It’s an interesting idea. I think developers haven’t tried this for two reasons:
      1) MMO client/server architecture is often pretty sloppy; often just being able to see the network traffic between client and server makes it easy to cheat. If you were to release the client code, you’d have to be even more careful about how the game was set up, to avoid cheaters.
      2) Being able to see the client/server communications allows people to reverse engineer the server to some degree (to create pirate servers). Of course this is only really possible if the server processes are simple enough that people find a hacked facsimile “good enough;” a reasonably complex server system would solve that.

  5. Stodge says:

    I thought it was open sourced years ago?

    • Wulf says:

      There was a number of huge drives, they failed.

      This time, the open source nuts won.

      Hooray for them, something might actually be made out of that disaster of an MMO now. And it should, because Ryzom is unique and quite, quite lovely.

    • Malawi Frontier Guard says:

      The engine was open source from the beginning, the game proper was not.

  6. Heliocentric says:

    I wonder if an mmo would make a good platform for animats, probably no good for scientific application.

  7. Premium User Badge

    Lars Westergren says:

    As a gamer I’m not excited at all about this, but as a programmer, this is a goldmine.

    • Wulf says:

      I believe Ryzom has a functioning ecology, if I remember right. That excites me. I mean, that’s something that could be lifted from Ryzom and generally spread around, because good grief, games need more realistic creatures.

      Getting charged by a wolf as a guy in plate armour got old back in the days of the IBM compatible, that it’s still happening in this era of computers is absolutely ridiculous. So that an animal ecology system for an RPG environment is becoming open source… well, that’s great. I hope people use it.

    • Premium User Badge

      Lars Westergren says:

      @Wolf

      Ooh, that does sound intriguing.

    • Wulf says:

      Yep. I looked it up to make sure I wasn’t imagining things, it seems to be just as I remember, so hooray for that!

      http://en.wikipedia.org/wiki/Ryzom#Ecology_and_environment – If you’re curious!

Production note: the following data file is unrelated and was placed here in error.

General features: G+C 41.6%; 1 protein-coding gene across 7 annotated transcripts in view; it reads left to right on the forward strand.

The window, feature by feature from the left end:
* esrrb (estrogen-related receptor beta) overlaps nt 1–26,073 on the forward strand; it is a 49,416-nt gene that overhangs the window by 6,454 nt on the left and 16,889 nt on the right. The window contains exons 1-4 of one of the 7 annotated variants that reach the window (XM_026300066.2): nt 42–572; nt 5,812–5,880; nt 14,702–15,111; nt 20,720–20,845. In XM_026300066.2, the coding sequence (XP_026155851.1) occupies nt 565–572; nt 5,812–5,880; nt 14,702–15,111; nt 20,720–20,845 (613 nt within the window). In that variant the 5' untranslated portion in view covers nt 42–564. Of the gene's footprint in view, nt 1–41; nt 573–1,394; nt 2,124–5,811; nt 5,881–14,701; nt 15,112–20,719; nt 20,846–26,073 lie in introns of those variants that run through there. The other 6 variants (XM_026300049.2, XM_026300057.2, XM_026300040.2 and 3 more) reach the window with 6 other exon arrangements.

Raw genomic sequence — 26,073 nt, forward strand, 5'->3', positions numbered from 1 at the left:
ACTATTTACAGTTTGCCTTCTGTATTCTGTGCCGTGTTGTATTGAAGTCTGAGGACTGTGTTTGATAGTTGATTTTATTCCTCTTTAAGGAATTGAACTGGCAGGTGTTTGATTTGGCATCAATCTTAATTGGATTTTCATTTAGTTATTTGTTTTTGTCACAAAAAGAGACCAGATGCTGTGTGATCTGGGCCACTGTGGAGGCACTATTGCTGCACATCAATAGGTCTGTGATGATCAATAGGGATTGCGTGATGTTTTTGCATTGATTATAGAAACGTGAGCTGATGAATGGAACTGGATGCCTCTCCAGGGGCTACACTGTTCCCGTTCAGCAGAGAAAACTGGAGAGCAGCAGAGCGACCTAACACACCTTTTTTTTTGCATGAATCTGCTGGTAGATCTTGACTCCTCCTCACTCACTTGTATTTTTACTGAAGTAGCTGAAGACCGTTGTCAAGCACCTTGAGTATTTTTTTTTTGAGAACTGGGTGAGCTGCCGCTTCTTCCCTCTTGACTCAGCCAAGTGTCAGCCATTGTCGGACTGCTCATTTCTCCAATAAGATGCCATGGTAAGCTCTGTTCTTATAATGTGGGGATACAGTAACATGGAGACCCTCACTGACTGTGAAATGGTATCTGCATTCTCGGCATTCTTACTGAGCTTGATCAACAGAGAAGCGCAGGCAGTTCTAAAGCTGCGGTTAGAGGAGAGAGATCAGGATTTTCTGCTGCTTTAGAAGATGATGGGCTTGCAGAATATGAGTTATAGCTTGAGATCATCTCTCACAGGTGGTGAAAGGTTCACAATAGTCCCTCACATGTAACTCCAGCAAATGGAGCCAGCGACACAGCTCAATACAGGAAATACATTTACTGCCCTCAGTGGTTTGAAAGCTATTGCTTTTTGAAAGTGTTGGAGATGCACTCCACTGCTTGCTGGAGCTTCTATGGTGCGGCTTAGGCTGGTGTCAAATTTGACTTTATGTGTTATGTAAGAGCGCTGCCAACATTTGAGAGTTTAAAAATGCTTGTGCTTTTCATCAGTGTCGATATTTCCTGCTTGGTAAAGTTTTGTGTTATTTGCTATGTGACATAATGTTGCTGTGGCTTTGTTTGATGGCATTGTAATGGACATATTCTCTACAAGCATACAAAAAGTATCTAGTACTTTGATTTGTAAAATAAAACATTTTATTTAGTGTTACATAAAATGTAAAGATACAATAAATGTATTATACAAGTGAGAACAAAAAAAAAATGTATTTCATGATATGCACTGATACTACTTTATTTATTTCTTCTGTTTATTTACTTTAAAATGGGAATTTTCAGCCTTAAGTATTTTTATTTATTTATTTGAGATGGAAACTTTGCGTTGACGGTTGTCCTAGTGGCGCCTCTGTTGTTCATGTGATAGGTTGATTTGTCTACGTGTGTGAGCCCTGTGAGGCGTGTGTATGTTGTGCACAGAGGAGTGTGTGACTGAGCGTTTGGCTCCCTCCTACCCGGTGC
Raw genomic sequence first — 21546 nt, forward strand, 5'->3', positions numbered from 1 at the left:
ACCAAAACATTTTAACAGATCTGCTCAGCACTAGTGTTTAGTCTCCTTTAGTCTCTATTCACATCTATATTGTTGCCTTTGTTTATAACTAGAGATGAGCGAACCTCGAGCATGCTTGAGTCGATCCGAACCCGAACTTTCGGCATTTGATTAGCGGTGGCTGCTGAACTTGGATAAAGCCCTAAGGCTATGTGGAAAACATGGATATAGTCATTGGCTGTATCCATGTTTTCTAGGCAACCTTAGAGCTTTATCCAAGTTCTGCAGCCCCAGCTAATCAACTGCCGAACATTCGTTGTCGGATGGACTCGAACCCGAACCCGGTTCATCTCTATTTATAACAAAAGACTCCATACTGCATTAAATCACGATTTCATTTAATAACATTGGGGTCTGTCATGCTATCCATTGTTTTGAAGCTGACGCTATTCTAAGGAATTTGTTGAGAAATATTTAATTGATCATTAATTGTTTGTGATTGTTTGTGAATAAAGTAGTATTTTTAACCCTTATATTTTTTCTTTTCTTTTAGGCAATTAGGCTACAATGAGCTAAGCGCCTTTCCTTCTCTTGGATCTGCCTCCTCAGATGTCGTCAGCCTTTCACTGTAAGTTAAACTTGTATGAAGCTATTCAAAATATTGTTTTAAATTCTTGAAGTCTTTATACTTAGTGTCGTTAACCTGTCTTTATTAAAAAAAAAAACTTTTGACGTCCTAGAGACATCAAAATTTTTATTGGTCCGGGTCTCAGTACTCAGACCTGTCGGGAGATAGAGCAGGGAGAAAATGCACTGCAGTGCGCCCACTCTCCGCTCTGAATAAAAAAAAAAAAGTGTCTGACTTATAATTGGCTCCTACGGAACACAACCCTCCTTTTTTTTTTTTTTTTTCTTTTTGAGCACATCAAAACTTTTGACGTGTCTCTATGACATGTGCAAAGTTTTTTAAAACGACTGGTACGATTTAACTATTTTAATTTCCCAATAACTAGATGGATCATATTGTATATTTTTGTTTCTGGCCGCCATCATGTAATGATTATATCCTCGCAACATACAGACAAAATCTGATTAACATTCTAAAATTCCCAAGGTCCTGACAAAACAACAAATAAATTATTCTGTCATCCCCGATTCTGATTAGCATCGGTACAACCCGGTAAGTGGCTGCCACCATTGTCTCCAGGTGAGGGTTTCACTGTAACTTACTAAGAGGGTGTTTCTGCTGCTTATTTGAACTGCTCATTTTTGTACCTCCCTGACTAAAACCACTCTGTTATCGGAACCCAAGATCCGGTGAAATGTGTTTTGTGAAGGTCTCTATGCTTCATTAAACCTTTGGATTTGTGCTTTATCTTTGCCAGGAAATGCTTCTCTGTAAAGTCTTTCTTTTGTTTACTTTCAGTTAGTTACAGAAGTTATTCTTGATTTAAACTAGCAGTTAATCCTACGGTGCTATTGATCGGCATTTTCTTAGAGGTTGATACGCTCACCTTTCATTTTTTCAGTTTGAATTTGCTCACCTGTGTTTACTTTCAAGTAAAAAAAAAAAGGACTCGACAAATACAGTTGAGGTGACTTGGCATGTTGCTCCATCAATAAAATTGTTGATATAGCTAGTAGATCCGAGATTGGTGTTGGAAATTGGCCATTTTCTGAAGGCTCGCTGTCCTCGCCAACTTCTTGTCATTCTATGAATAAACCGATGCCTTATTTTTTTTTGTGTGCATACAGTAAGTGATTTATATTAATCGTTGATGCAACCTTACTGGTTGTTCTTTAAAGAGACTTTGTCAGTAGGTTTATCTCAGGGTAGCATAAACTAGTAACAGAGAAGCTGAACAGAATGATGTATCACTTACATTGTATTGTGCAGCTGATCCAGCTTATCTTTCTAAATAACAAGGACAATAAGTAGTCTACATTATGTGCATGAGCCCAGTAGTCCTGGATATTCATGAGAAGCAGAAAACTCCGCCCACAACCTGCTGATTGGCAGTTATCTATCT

• Malibu Stacey says:

      It’s much less impressive in game.
      Trust me I played it for a few months after it was resurrected in 2009.

  8. Sarlix says:

    LFG Tosser Dungeon /w me for invite.

  9. damien says:

    ryzom’s indie-made (granted, through many devs at this point, spread over a decade) and run (also through a number of publishers), open ended, true-sandbox approach to hybrid fantasy / science-fiction MMO gaming with a very strong community heavily focused on lore-based, role-playing play-styles building up all sorts of player written story arcs always struck me as a set of things the RPS readership would adore.

    and yet getting people to play ryzom is almost always harder than getting people to play eve.

    • Wulf says:

      I’d be more than willing to try it, because I remember some beautiful sights in that game, and I want to wander around and see them again. Ryzom was a game that was alien and exotically beautiful, with the kind of aesthetics I so often praise Uru for.

      The thing is though, it’s not like Uru, it’s one of those games that takes a long time commitment, and that’s something I rarely give to an MMO. Usually, the carrot-on-a-stick that would have me devoting the time is the offer of a non-human race. This is why I return time and again to Champions Online. Robots, werewolves, werebears, fish-people, frog-people, and even roboraptors… and combinations of all of those!

      One of the things that disappointed me about Ryzom was that even though the world is incredibly alien, all the races were very, very human in appearance. I might be remembering that wrong so I’m going to go and look real quick.

      http://en.ryzomnomnom.com/wiki/Races_of_Atys – That confirmed my fears. The Korai might be worth a look, but it’s just a bit of a let-down, really. They crafted an amazingly alien world and then plonked humas down in it, what a shame. Still, the beautiful world itself will have me showing up for a little while once the first, major free (or free-ish) server has been organised.